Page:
More generous incentives should go to those purchasing batteries, as this will extend the use of sun-generated electricity into the evening and further curtail the need for fossil-fuel generators. Keep in mind, the utilities are not only asking for the reduction of net metering but also an exorbitant surcharge just for investing in solar equipment. To punish people for doing the right thing makes no sense, though it makes more cents for the utilities, which is their bottom line and motivation. It will also destroy the solar industry, as the utilities are not promising to replace rooftop solar systems with large-scale solar.
You’ve objected that massive, industrial-scale solar arrays are inherently inefficient, but has anything changed your mind? What I object to in the case of photovoltaic farms is the land space required, intruding on formerly uninhabited terrain and spawning miles of new transmission lines. We’ve seen these lines cause some of California’s worst wildfires. Yet millions of square feet of rooftops remain available — and not only rooftops. Solar cells can become building material to cover the skin of a structure and possibly the windows themselves. As Markus Real, the pioneer of rooftop solar, explained to me almost 40 years ago, localized solar makes the most sense: “The roof is already there. The roof is free. The electrical connections are there. It is perfectly logical to consider builds as spaces for solar cells.”
You’ve written that a woman scientist was the first to establish the link between carbon dioxide and what’s come to be known as climate change. Are there other unsung women in the history of solar? Yes, yes, yes. Janice Brown flew the first solar-powered airplane, whose initial design came from my department at UCSB. In her own words: “I could hear the 11-foot feather-light propeller windmilling to take-off speed, sounding like my sewing machine. Moments later, we were off the ground and climbing. The first piloted aircraft powered solely by sunlight was airborne. And I was at the controls.”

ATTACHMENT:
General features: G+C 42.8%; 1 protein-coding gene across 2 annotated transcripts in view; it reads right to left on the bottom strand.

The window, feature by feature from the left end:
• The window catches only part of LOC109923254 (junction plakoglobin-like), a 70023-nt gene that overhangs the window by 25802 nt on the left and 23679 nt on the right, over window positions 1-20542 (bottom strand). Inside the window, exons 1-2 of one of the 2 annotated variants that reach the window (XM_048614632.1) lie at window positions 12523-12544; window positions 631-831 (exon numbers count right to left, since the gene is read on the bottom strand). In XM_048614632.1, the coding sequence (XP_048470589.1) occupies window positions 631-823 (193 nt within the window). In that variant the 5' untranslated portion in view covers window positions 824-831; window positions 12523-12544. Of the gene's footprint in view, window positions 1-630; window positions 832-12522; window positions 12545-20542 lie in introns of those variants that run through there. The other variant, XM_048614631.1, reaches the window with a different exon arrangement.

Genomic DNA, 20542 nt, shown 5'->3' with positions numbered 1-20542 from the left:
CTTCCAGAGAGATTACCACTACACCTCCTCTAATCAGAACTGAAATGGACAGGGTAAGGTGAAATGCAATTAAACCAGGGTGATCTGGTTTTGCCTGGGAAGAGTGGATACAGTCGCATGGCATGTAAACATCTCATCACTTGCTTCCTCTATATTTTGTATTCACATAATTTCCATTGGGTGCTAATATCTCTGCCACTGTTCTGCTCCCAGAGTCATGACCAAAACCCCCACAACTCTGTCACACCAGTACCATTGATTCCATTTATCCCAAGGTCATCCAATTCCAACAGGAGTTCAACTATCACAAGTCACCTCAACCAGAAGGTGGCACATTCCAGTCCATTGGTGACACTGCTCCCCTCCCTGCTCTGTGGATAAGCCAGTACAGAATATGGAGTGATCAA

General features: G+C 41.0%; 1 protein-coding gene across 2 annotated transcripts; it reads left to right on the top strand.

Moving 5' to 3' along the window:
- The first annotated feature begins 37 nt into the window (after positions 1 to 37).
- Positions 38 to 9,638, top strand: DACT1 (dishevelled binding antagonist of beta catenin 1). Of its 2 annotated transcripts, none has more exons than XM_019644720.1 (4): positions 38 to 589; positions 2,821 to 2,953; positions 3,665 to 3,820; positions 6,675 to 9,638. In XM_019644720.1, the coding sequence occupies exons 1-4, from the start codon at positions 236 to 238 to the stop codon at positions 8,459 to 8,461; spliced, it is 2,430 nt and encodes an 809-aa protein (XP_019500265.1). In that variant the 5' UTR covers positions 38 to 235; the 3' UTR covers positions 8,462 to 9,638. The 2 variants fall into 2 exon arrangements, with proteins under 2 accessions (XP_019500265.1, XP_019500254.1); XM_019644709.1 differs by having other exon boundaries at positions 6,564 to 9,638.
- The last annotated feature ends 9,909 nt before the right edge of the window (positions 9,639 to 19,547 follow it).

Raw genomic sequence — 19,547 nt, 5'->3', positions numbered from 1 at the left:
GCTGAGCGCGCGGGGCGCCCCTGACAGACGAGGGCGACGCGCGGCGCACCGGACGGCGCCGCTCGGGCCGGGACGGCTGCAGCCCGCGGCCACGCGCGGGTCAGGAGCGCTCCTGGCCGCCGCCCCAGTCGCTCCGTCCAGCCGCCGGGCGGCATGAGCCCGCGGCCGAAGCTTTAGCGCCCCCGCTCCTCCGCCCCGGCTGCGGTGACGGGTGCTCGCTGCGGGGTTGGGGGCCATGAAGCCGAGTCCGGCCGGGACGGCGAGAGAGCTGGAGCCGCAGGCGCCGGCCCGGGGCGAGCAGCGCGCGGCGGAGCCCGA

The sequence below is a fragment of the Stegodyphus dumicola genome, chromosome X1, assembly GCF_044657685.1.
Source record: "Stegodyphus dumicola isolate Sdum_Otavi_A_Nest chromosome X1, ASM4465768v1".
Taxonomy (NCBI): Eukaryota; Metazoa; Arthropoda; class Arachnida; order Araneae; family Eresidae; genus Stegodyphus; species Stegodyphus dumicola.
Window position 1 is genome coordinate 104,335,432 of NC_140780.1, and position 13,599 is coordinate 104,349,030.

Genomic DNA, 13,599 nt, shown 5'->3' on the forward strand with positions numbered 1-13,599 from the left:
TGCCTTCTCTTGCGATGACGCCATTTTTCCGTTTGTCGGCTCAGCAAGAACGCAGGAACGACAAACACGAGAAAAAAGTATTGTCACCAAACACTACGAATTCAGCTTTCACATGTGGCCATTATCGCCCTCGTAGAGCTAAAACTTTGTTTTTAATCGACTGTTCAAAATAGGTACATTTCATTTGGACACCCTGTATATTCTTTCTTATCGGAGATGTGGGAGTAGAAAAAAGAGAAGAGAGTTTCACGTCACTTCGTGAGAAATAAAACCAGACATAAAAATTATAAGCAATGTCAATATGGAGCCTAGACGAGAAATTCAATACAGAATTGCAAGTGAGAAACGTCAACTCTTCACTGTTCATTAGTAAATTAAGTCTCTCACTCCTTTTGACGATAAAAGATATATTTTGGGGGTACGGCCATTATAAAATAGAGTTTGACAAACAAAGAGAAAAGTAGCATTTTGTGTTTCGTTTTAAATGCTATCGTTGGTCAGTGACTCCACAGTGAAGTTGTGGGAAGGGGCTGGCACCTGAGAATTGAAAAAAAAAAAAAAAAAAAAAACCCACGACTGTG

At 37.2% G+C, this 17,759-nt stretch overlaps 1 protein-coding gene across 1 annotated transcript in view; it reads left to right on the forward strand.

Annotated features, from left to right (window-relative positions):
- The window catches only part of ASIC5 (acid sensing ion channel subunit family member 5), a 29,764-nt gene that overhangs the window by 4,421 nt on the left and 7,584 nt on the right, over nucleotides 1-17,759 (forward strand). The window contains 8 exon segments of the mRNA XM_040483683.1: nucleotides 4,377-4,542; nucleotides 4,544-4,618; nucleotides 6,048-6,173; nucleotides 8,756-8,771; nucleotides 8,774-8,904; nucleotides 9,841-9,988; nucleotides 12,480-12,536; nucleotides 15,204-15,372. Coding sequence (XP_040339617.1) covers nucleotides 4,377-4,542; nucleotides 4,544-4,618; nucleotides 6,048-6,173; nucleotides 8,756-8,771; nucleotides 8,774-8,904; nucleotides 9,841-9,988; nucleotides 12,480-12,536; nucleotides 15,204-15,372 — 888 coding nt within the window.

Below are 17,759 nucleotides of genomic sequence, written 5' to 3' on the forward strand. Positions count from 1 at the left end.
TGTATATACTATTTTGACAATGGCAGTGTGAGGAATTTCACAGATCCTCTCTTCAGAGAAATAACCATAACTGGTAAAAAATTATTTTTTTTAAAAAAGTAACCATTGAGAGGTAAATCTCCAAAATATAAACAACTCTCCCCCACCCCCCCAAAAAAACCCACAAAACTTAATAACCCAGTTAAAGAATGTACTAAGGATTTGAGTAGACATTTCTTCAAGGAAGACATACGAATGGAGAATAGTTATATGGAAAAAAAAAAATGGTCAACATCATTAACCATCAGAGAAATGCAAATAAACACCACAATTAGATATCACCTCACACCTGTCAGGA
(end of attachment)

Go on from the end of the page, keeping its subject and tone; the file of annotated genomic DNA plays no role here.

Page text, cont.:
There’s also Dominique Campana, who graduated from engineering school in Lyon, France. “It was the 1970s,” she explained. “Young people like myself were interested in all that was natural, protecting nature, and relying on natural sources of energy.” She attended a lecture by Dr. Wolfgang Palz, known in France as Mr. Solar, where he suggested photovoltaics could power water pumps but said no one had the guts to try it. Campana took up the challenge. She installed a pump powered with a half-kilowatt photovoltaic array in the mountains of Corsica where she lived. The pump worked flawlessly. Thanks to Campana’s initial effort, photovoltaic-powered pumps have turned into a billion-dollar business that saves women from the arduous task of carrying stream water many kilometers back to their villages.
And let us not forget Dr. Mária Telkes, inventor of the portable solar desalinator. Sometimes it takes an event that moves the hearts and minds of a nation to inspire a scientist to come up with a major discovery. In the case of Dr. Telkes, it was the downing and rescue in 1943 of Eddie Rickenbacker, the ace pilot who shot down the infamous Red Baron in World War I. Her solar desalinator became standard fare for the Navy and Coast Guard, “since,” in the words of the military, “drinking water is the most essential thing” for those stranded in the sea. Rickenbacker himself praised the new device, stating, “The story of my own experience as a survivor would have been stripped of much of its aura of stark tragedy had the solar still been available at the time.”
In the history of any scientific field, it seems, there’s always a dark chapter involving strides made by Nazi scientists. Anything like that with solar? The Nazis, as it turns out, were violent opponents of the solar buildings that had become the mainstay of modern architecture after WWI for functionality’s sake. The Nazis embraced Teutonic culture and medieval peaked roots and small windows. When the Führer took control, those advocating solar architecture had to flee for their lives.